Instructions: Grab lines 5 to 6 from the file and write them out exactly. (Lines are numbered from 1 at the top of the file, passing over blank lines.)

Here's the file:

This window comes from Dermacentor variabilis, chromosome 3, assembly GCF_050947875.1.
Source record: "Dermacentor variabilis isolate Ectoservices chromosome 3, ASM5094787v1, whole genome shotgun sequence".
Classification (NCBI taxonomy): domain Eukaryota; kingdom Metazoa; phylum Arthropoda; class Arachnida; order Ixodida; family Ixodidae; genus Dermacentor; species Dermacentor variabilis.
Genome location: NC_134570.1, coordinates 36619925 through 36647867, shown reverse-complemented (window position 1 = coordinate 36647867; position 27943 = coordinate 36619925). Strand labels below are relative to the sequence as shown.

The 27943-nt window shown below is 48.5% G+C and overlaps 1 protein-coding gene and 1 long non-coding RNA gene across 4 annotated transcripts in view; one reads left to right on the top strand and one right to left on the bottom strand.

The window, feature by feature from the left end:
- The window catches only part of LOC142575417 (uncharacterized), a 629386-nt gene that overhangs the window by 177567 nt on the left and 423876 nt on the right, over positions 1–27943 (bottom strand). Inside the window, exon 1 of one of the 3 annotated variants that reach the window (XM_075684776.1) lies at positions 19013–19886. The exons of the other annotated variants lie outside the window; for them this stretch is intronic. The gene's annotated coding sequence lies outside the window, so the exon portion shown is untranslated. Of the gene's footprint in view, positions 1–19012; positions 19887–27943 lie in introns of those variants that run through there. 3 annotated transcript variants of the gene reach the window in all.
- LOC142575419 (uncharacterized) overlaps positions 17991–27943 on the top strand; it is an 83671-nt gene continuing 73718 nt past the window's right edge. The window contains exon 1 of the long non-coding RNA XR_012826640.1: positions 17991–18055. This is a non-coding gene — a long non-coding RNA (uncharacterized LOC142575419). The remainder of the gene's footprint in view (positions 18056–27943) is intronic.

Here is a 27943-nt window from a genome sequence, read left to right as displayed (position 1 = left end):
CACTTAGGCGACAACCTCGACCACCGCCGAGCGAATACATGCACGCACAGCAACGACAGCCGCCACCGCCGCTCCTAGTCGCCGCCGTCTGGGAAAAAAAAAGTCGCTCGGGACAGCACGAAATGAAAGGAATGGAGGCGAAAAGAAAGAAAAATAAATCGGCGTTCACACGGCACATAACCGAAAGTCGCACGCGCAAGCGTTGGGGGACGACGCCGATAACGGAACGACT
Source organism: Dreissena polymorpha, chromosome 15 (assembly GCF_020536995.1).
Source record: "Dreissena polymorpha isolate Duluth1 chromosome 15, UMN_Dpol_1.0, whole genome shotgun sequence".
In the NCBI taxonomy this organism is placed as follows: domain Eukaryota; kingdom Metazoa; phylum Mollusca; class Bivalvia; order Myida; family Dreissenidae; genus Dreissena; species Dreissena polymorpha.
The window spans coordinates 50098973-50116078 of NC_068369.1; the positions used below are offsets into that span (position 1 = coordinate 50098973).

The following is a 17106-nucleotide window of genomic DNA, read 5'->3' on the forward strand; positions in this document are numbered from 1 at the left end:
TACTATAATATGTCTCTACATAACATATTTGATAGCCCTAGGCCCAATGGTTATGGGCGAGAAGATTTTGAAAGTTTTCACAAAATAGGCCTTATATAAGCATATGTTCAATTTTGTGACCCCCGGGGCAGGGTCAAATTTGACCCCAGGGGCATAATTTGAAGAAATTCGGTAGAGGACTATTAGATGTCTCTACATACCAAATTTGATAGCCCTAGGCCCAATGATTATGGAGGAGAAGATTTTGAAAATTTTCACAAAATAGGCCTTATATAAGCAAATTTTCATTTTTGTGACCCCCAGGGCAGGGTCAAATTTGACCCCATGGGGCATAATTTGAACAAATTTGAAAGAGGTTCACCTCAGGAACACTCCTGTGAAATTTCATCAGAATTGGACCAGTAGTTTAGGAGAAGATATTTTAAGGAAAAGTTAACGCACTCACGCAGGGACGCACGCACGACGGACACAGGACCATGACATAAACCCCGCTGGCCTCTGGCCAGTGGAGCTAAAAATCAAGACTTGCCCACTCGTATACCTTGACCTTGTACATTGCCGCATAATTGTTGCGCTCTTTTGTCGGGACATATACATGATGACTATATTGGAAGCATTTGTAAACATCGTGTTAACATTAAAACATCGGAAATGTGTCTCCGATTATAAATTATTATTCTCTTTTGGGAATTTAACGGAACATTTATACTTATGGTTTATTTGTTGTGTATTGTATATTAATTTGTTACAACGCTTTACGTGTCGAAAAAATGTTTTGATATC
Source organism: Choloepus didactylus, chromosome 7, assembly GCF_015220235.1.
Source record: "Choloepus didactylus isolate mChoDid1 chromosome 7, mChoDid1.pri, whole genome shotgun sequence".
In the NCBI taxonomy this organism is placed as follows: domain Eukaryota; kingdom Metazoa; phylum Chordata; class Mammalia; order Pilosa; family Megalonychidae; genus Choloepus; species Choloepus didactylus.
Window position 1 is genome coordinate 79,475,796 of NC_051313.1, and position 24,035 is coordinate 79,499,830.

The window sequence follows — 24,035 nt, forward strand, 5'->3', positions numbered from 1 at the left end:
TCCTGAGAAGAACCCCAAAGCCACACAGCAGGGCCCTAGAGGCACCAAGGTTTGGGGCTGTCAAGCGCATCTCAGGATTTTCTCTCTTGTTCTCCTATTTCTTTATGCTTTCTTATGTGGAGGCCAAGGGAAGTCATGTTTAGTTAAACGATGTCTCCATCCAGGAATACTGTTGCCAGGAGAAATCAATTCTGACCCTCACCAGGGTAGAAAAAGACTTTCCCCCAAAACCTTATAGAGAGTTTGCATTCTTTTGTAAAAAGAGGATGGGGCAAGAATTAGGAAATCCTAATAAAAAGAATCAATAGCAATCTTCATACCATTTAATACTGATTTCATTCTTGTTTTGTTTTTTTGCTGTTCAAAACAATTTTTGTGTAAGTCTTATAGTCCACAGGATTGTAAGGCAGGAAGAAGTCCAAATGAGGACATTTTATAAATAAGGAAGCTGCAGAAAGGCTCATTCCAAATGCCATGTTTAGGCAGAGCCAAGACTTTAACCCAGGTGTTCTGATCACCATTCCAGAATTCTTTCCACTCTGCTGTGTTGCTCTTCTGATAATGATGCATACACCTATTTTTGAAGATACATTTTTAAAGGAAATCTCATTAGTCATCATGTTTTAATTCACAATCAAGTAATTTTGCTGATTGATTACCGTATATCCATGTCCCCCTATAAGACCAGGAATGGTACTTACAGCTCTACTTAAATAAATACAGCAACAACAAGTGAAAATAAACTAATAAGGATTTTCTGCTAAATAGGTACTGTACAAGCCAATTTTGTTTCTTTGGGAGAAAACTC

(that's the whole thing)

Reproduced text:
The 27943-nt window shown below is 48.5% G+C and overlaps 1 protein-coding gene and 1 long non-coding RNA gene across 4 annotated transcripts in view; one reads left to right on the top strand and one right to left on the bottom strand.

The window, feature by feature from the left end: